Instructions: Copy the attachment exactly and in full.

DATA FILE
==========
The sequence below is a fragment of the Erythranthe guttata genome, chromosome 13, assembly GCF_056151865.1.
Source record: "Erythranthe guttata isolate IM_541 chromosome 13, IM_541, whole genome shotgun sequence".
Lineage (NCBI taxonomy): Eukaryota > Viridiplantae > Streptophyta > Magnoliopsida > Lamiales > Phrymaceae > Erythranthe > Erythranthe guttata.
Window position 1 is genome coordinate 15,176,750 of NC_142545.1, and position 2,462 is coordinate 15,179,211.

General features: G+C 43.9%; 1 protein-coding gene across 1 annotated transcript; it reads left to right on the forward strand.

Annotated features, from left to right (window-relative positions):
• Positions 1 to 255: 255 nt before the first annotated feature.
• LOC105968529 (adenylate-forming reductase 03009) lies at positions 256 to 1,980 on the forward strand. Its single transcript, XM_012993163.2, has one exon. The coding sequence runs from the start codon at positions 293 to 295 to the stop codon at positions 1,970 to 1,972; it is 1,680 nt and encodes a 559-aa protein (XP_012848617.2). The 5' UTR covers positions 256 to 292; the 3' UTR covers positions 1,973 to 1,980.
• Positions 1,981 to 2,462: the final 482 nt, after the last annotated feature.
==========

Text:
The sequence below is a fragment of the Erythranthe guttata genome, chromosome 13, assembly GCF_056151865.1.
Source record: "Erythranthe guttata isolate IM_541 chromosome 13, IM_541, whole genome shotgun sequence".
Lineage (NCBI taxonomy): Eukaryota > Viridiplantae > Streptophyta > Magnoliopsida > Lamiales > Phrymaceae > Erythranthe > Erythranthe guttata.
Window position 1 is genome coordinate 15,176,750 of NC_142545.1, and position 2,462 is coordinate 15,179,211.

General features: G+C 43.9%; 1 protein-coding gene across 1 annotated transcript; it reads left to right on the forward strand.

Annotated features, from left to right (window-relative positions):
• Positions 1 to 255: 255 nt before the first annotated feature.
• LOC105968529 (adenylate-forming reductase 03009) lies at positions 256 to 1,980 on the forward strand. Its single transcript, XM_012993163.2, has one exon. The coding sequence runs from the start codon at positions 293 to 295 to the stop codon at positions 1,970 to 1,972; it is 1,680 nt and encodes a 559-aa protein (XP_012848617.2). The 5' UTR covers positions 256 to 292; the 3' UTR covers positions 1,973 to 1,980.
• Positions 1,981 to 2,462: the final 482 nt, after the last annotated feature.